- RWBY: While Ozpin makes it clear that he doesn't think the teenaged heroes are anywhere near ready take on Salem's forces, he and Qrow try anyway because they have no alternative plan for protecting either Haven Academy or the Relic of Knowledge. During the confrontation, the group unsurprisingly does not do well against the villains. What Ozpin doesn't know is that there are two other plans in play at the same time: Blake rallying the Faunus of Menagerie is what stops the White Fang assault on the school and Raven playing Cinder like a fiddle is what prevents Cinder from obtaining the Relic. While the heroes all learn about Blake's plan, only Yang knows the role that Raven played.
Qrow: I don't know how, but we did it, Oz.
- In Noob: Le Conseil des Trois Factions, Gaea's The Scrooge attitude in Noob turns out to have had ulterior motives. Besides a bunch of money, the plan needed one of the game's larger guilds as a target. When she excecutes it on Roxxor, the biggest guild of the Coalition, she admits that her initial target was Justice from the Empire, her former faction. What happened between the two? Mid-way through Noob, a Frame-Up made her hated in the Empire and she got a literal fan club whose members were convinced that she was a Double Agent faithful to the Coalition. She spent some time basically giving the Sure, Let's Go with That treatment to the fan club while staying in the Empire, but a moment of disappointment with her Empire guild made her change factions, which was made easier by her fan club welcoming her with open arms. With the new faction came a new large guild to target.
- Scooby-Doo loves this trope. Fred's plan to capture the Monster of the Week usually backfires because of Scooby and Shaggy's stupidity but somehow, in a way usually unrelated to Fred's plan, the monster is still caught at the end.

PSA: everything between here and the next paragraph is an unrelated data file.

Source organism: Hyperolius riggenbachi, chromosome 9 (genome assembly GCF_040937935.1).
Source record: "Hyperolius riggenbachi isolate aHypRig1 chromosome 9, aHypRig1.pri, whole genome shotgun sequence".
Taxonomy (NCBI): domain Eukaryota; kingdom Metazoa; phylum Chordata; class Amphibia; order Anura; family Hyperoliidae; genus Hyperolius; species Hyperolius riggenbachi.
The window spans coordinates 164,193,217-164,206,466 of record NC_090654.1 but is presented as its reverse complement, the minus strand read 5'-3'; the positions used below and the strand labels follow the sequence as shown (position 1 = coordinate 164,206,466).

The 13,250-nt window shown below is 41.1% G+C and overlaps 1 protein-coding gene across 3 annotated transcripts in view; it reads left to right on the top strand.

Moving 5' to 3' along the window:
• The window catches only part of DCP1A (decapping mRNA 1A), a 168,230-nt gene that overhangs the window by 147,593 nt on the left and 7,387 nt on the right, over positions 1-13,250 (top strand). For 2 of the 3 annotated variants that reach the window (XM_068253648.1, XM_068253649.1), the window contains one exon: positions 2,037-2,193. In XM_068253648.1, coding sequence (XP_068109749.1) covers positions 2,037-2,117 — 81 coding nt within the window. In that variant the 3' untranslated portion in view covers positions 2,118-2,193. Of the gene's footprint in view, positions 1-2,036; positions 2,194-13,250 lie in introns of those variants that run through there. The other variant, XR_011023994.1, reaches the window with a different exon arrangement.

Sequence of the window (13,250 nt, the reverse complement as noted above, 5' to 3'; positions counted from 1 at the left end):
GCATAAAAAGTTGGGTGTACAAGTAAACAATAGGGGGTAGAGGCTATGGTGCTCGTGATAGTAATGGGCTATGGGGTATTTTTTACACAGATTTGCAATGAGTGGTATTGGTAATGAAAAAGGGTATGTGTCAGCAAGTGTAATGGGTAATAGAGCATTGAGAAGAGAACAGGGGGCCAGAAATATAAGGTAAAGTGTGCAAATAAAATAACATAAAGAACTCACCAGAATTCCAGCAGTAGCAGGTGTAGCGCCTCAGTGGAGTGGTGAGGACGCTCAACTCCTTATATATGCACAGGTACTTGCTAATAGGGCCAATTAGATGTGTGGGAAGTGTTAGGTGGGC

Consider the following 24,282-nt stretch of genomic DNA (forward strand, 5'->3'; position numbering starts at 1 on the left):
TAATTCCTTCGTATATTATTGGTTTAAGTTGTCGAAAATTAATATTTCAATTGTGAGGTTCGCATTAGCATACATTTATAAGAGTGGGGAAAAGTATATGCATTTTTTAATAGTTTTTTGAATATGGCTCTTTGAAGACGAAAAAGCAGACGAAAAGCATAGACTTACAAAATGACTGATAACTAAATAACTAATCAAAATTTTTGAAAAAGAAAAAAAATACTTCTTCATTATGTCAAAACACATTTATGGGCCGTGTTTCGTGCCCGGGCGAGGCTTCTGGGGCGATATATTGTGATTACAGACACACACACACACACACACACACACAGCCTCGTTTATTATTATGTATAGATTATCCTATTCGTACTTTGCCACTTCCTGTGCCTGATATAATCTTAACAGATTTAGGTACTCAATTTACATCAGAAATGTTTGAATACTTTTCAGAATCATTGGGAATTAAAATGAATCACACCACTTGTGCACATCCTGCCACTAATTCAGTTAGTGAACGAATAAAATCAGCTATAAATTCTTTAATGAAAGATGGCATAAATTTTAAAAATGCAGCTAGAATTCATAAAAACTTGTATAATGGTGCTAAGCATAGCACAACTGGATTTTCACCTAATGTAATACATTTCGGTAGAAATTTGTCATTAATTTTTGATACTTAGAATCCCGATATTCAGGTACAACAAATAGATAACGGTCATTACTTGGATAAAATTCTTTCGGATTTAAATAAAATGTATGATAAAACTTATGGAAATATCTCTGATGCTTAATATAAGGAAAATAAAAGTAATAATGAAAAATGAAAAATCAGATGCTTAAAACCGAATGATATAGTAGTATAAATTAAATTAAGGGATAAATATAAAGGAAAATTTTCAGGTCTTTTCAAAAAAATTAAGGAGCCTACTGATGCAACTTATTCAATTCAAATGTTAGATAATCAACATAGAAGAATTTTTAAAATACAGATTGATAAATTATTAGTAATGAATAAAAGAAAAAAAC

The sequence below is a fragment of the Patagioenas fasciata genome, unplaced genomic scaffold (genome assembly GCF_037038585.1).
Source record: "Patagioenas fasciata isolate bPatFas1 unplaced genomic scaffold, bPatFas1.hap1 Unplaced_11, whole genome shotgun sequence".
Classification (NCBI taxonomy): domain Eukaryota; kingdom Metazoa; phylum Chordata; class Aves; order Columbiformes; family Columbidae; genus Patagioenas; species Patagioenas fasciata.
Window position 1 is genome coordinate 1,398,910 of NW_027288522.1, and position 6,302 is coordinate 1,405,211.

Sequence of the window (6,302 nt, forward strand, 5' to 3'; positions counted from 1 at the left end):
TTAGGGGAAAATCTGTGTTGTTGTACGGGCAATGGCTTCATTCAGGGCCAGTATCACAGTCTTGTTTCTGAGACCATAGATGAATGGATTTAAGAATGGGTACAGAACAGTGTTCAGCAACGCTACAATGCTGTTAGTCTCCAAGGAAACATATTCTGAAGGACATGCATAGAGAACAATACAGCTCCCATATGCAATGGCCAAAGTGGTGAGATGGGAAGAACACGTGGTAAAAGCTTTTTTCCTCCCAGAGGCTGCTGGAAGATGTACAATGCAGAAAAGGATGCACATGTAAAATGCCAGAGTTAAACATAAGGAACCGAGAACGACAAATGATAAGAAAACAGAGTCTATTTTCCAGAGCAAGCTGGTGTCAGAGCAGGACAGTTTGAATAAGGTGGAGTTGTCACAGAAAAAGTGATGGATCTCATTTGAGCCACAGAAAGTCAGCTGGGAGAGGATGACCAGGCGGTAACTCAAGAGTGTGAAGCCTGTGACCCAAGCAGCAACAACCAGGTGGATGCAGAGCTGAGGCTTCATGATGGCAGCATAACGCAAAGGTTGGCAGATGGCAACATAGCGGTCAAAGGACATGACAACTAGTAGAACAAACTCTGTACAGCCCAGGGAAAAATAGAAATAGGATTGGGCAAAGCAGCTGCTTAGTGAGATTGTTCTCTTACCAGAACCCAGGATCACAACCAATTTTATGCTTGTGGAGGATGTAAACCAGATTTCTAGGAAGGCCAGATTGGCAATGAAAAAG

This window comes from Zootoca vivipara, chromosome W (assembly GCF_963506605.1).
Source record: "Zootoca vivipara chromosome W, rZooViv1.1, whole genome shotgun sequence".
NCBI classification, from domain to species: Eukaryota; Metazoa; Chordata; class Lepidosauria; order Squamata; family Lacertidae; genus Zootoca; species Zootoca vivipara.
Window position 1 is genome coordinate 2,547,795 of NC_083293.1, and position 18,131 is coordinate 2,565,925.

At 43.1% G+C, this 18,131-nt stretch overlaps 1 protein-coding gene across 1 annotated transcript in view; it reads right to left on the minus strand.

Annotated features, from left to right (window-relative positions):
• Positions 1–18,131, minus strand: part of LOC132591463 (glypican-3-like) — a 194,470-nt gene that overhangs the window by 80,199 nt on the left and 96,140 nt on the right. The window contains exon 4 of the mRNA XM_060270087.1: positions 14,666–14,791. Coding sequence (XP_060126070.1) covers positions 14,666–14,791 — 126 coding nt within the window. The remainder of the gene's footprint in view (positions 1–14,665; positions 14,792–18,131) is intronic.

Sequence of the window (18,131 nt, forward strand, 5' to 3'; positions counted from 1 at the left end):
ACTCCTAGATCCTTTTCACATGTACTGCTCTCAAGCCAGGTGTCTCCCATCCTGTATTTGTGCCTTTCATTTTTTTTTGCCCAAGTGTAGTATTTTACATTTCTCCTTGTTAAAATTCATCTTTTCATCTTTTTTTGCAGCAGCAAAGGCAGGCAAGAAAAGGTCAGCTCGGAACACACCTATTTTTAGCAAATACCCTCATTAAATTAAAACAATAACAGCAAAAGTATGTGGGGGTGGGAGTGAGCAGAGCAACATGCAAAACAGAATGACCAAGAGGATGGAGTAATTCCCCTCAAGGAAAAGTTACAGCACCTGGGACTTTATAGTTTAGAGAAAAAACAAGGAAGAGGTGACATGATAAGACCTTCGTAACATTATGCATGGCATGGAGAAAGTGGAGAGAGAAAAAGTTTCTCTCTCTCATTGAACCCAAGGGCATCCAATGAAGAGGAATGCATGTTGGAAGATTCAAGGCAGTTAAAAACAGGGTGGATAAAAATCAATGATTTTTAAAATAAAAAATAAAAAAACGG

- At the end of the two-part My Little Pony: Friendship Is Magic episode "Princess Twilight Sparkle", it is revealed that before he was turned to stone over a thousand years ago, Discord planted magic seeds meant to steal magic from the Tree of Harmony, capture Princess Celestia and Princess Luna, and spread across Equestria. However, the tree's magic prevented the seeds from flourishing. After over a thousand years, the tree weakens just enough for the plants to resume Discord's original intent. By this time, though, Discord had undergone a HeelFace Turn, though it still amused him to sit back and see how it played out as an impromptu test for Twilight.
- In Young Justice it seems like the Aqualad double agent plan is doomed to failure thanks to Miss Martian inflicting a Mind Rape on him to "avenge" Artemis who wasn't really dead. Artemis manages to bring her onto Black Manta's sub via a staged kidnapping to fix the damage, but now Miss Martian can't escape without exposing the scheme. Cue Sportsmaster and Chesire raiding Manta's sub also trying to avenge Artemis and inadvertantly breaking her out, allowing her to escape and cover her tracks.
- In the Steven Universe episode "Gem Drill", Peridot and Steven drill into the depths of the Earth to reach the Cluster, an enormous conglomeration of shattered Gem shards left beneath the surface by Homeworld, and destroy it before it awakens and destroys the Earth. Peridot's drill is unable to damage the Cluster, but Steven is able to use his empathetic powers to communicate with the Cluster and convince its components to bubble each other and save the Earth.
- The Old Spice commercials fit this trope pretty well. It was supposed to advertise a body wash, but no-one seemed to buy that particular product. However, the Old Spice brand as a whole has become far more popular.
- Go Fish. A house rule (so common that most people don't know it's not a base rule) is that if you ask for the wrong card and your normally turn-ending penalty draw either completes a pair or it's what you asked for, it doesn't end your turn.